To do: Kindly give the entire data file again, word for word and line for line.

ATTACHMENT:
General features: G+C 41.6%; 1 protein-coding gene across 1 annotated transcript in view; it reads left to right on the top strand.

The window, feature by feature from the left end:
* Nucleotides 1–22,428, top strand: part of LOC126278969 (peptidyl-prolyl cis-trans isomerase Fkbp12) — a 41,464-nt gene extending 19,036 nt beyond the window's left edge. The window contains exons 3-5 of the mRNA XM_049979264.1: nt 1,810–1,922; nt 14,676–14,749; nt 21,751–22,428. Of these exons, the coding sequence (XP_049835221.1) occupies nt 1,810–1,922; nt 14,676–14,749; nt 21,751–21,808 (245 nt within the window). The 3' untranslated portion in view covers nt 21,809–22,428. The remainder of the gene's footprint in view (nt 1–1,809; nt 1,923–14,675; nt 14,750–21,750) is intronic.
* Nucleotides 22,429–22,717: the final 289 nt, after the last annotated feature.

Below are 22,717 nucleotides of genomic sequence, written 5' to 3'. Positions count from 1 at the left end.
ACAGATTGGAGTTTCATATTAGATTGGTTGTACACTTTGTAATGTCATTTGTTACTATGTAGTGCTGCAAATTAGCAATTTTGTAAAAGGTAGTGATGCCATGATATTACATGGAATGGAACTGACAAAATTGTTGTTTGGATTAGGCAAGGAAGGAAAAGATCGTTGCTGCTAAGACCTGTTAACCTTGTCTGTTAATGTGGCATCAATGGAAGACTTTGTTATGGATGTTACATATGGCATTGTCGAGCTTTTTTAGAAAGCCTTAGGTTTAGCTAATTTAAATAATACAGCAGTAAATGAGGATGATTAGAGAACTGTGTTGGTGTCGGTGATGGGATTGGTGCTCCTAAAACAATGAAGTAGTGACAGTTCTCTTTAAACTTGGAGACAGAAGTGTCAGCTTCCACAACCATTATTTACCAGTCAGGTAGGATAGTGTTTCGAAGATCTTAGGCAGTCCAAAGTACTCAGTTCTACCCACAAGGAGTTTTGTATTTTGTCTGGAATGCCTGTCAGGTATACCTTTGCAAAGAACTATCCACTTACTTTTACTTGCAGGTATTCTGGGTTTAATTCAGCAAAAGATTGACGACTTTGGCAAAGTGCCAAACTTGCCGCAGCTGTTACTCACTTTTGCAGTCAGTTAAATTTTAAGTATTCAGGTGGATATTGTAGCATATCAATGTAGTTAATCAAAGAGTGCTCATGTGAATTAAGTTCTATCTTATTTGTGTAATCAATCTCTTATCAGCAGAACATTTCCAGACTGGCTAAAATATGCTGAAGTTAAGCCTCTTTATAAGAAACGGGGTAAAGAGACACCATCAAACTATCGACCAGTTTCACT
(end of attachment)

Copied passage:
General features: G+C 41.6%; 1 protein-coding gene across 1 annotated transcript in view; it reads left to right on the top strand.

The window, feature by feature from the left end:
* Nucleotides 1–22,428, top strand: part of LOC126278969 (peptidyl-prolyl cis-trans isomerase Fkbp12) — a 41,464-nt gene extending 19,036 nt beyond the window's left edge. The window contains exons 3-5 of the mRNA XM_049979264.1: nt 1,810–1,922; nt 14,676–14,749; nt 21,751–22,428. Of these exons, the coding sequence (XP_049835221.1) occupies nt 1,810–1,922; nt 14,676–14,749; nt 21,751–21,808 (245 nt within the window). The 3' untranslated portion in view covers nt 21,809–22,428. The remainder of the gene's footprint in view (nt 1–1,809; nt 1,923–14,675; nt 14,750–21,750) is intronic.
* Nucleotides 22,429–22,717: the final 289 nt, after the last annotated feature.

Below are 22,717 nucleotides of genomic sequence, written 5' to 3'. Positions count from 1 at the left end.
ACAGATTGGAGTTTCATATTAGATTGGTTGTACACTTTGTAATGTCATTTGTTACTATGTAGTGCTGCAAATTAGCAATTTTGTAAAAGGTAGTGATGCCATGATATTACATGGAATGGAACTGACAAAATTGTTGTTTGGATTAGGCAAGGAAGGAAAAGATCGTTGCTGCTAAGACCTGTTAACCTTGTCTGTTAATGTGGCATCAATGGAAGACTTTGTTATGGATGTTACATATGGCATTGTCGAGCTTTTTTAGAAAGCCTTAGGTTTAGCTAATTTAAATAATACAGCAGTAAATGAGGATGATTAGAGAACTGTGTTGGTGTCGGTGATGGGATTGGTGCTCCTAAAACAATGAAGTAGTGACAGTTCTCTTTAAACTTGGAGACAGAAGTGTCAGCTTCCACAACCATTATTTACCAGTCAGGTAGGATAGTGTTTCGAAGATCTTAGGCAGTCCAAAGTACTCAGTTCTACCCACAAGGAGTTTTGTATTTTGTCTGGAATGCCTGTCAGGTATACCTTTGCAAAGAACTATCCACTTACTTTTACTTGCAGGTATTCTGGGTTTAATTCAGCAAAAGATTGACGACTTTGGCAAAGTGCCAAACTTGCCGCAGCTGTTACTCACTTTTGCAGTCAGTTAAATTTTAAGTATTCAGGTGGATATTGTAGCATATCAATGTAGTTAATCAAAGAGTGCTCATGTGAATTAAGTTCTATCTTATTTGTGTAATCAATCTCTTATCAGCAGAACATTTCCAGACTGGCTAAAATATGCTGAAGTTAAGCCTCTTTATAAGAAACGGGGTAAAGAGACACCATCAAACTATCGACCAGTTTCACT